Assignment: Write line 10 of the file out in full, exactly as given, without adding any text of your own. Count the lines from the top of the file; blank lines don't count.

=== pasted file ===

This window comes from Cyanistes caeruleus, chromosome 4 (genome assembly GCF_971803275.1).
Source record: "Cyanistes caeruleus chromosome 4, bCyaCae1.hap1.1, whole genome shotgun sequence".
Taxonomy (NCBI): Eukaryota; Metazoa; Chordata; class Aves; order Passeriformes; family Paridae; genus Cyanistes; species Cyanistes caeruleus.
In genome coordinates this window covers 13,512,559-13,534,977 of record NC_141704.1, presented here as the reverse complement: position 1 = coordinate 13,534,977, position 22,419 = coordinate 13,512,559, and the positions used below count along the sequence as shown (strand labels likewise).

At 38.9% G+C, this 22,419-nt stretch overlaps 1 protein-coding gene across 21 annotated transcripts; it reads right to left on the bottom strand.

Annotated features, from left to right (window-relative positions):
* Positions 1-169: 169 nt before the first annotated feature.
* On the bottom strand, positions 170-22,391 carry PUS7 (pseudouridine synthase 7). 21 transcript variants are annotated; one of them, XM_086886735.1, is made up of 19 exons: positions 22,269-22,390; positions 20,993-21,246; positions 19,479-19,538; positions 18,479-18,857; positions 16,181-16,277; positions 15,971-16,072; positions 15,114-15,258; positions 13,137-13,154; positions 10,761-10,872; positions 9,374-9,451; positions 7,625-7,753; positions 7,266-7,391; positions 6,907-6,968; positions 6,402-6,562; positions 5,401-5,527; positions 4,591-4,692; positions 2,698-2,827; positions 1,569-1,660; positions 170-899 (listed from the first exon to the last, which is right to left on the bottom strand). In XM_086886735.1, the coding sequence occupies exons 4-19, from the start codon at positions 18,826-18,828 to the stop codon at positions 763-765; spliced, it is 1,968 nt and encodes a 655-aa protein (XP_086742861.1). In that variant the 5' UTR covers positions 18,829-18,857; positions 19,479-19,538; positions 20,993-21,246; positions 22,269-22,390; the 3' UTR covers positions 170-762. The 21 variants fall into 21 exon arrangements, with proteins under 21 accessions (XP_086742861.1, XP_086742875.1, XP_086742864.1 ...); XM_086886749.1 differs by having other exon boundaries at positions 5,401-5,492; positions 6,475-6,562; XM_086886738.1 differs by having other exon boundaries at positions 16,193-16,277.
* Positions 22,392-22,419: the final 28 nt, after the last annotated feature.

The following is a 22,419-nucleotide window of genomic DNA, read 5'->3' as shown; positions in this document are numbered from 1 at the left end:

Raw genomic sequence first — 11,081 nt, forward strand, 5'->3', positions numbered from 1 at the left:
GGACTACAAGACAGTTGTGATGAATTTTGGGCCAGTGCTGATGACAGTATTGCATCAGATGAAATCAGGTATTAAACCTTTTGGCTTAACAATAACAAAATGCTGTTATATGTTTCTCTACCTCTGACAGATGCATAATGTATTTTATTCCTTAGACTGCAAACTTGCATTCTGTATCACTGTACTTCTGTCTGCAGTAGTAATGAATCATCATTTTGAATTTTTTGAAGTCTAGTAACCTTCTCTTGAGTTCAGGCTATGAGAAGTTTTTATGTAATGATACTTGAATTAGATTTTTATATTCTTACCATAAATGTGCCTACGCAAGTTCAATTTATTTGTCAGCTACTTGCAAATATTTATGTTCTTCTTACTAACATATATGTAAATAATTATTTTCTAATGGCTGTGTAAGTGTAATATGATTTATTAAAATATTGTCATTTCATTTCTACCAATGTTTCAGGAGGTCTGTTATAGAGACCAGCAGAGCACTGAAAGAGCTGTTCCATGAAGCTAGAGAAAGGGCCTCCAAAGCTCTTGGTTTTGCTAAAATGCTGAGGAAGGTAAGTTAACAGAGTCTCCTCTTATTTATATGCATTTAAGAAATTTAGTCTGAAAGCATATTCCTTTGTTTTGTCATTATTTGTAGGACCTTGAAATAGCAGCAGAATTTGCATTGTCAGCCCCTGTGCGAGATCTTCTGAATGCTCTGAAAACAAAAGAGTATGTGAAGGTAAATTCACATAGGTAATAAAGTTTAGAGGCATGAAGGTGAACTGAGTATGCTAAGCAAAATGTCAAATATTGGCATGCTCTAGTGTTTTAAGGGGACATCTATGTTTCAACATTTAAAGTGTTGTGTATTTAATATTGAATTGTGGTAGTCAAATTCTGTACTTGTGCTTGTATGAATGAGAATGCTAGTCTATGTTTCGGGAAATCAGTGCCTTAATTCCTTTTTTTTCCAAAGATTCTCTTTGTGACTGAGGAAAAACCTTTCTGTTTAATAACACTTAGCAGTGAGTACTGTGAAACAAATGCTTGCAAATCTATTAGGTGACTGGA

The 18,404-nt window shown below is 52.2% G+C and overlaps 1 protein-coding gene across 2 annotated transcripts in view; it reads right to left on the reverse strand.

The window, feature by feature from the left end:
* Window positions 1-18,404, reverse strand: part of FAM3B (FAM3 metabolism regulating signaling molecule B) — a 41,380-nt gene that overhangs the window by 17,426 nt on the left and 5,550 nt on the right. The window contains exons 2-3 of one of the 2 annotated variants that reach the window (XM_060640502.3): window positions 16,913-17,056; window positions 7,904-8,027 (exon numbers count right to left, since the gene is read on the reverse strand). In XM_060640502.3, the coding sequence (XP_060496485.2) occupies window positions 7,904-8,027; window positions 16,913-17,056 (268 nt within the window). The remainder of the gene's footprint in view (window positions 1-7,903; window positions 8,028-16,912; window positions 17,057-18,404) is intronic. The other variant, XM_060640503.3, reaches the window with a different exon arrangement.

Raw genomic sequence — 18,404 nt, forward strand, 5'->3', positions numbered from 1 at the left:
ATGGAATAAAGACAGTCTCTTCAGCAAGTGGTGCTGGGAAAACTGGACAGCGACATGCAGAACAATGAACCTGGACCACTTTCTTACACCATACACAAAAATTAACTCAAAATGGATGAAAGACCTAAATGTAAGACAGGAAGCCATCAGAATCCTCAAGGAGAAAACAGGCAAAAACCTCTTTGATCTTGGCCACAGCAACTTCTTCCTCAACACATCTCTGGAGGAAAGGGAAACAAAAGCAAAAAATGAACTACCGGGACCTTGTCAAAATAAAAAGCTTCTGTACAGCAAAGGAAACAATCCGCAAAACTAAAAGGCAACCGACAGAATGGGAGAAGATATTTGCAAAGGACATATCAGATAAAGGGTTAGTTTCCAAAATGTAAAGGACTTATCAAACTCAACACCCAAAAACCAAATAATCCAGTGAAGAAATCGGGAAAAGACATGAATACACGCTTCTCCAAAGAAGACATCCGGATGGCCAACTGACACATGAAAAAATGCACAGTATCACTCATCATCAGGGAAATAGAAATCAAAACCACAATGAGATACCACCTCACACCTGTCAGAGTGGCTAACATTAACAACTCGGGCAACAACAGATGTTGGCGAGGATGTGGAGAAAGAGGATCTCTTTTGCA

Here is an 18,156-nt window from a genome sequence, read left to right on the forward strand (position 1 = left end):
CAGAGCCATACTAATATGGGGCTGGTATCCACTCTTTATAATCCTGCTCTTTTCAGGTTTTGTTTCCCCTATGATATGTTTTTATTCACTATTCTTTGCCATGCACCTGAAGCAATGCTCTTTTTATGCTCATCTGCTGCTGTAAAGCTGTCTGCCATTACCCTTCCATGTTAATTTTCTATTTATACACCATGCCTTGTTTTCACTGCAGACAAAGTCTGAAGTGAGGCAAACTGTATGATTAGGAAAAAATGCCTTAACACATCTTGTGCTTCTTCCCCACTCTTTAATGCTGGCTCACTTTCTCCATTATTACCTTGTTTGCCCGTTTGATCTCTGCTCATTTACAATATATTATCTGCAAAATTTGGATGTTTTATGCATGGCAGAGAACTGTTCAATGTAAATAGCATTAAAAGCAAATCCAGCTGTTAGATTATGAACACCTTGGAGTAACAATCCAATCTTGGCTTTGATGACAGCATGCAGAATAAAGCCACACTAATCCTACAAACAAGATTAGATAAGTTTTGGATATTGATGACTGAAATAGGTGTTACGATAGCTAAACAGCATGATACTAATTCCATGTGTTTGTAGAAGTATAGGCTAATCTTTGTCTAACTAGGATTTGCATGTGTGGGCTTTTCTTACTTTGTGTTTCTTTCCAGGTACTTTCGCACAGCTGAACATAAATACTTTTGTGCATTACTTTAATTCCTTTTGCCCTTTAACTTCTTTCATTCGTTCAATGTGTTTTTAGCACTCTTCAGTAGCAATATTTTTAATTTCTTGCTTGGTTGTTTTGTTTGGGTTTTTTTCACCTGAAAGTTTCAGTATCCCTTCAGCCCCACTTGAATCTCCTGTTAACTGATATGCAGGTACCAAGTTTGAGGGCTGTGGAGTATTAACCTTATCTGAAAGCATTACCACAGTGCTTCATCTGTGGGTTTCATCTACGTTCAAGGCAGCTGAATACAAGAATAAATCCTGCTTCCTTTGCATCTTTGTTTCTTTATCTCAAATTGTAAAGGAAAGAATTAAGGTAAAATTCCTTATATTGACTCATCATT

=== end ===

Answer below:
The following is a 22,419-nucleotide window of genomic DNA, read 5'->3' as shown; positions in this document are numbered from 1 at the left end: